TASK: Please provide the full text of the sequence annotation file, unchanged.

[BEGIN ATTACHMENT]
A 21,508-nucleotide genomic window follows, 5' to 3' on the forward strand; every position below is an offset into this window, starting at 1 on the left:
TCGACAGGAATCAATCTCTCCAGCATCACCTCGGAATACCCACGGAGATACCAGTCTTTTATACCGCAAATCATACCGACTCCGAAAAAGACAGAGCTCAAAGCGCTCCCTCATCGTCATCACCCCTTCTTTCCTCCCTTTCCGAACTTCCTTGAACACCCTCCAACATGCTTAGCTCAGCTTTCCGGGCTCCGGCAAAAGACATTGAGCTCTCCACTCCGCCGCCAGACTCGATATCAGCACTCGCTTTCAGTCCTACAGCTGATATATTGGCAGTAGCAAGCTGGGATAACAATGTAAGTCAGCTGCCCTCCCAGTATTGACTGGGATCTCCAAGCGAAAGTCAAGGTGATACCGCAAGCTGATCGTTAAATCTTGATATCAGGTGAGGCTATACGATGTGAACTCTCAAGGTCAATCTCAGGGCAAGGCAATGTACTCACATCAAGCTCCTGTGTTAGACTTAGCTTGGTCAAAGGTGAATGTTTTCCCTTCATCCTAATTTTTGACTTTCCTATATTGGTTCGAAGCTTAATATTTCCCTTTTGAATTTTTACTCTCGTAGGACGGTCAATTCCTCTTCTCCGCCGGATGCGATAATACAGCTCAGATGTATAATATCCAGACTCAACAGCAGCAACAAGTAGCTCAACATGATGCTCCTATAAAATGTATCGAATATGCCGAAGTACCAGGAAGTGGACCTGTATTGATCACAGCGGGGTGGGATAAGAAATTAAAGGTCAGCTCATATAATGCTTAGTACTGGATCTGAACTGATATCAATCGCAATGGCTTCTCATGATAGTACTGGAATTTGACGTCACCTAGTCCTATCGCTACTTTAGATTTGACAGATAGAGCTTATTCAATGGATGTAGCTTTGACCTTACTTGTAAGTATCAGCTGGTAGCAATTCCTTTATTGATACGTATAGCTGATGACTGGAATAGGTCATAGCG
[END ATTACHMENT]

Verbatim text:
A 21,508-nucleotide genomic window follows, 5' to 3' on the forward strand; every position below is an offset into this window, starting at 1 on the left:
TCGACAGGAATCAATCTCTCCAGCATCACCTCGGAATACCCACGGAGATACCAGTCTTTTATACCGCAAATCATACCGACTCCGAAAAAGACAGAGCTCAAAGCGCTCCCTCATCGTCATCACCCCTTCTTTCCTCCCTTTCCGAACTTCCTTGAACACCCTCCAACATGCTTAGCTCAGCTTTCCGGGCTCCGGCAAAAGACATTGAGCTCTCCACTCCGCCGCCAGACTCGATATCAGCACTCGCTTTCAGTCCTACAGCTGATATATTGGCAGTAGCAAGCTGGGATAACAATGTAAGTCAGCTGCCCTCCCAGTATTGACTGGGATCTCCAAGCGAAAGTCAAGGTGATACCGCAAGCTGATCGTTAAATCTTGATATCAGGTGAGGCTATACGATGTGAACTCTCAAGGTCAATCTCAGGGCAAGGCAATGTACTCACATCAAGCTCCTGTGTTAGACTTAGCTTGGTCAAAGGTGAATGTTTTCCCTTCATCCTAATTTTTGACTTTCCTATATTGGTTCGAAGCTTAATATTTCCCTTTTGAATTTTTACTCTCGTAGGACGGTCAATTCCTCTTCTCCGCCGGATGCGATAATACAGCTCAGATGTATAATATCCAGACTCAACAGCAGCAACAAGTAGCTCAACATGATGCTCCTATAAAATGTATCGAATATGCCGAAGTACCAGGAAGTGGACCTGTATTGATCACAGCGGGGTGGGATAAGAAATTAAAGGTCAGCTCATATAATGCTTAGTACTGGATCTGAACTGATATCAATCGCAATGGCTTCTCATGATAGTACTGGAATTTGACGTCACCTAGTCCTATCGCTACTTTAGATTTGACAGATAGAGCTTATTCAATGGATGTAGCTTTGACCTTACTTGTAAGTATCAGCTGGTAGCAATTCCTTTATTGATACGTATAGCTGATGACTGGAATAGGTCATAGCG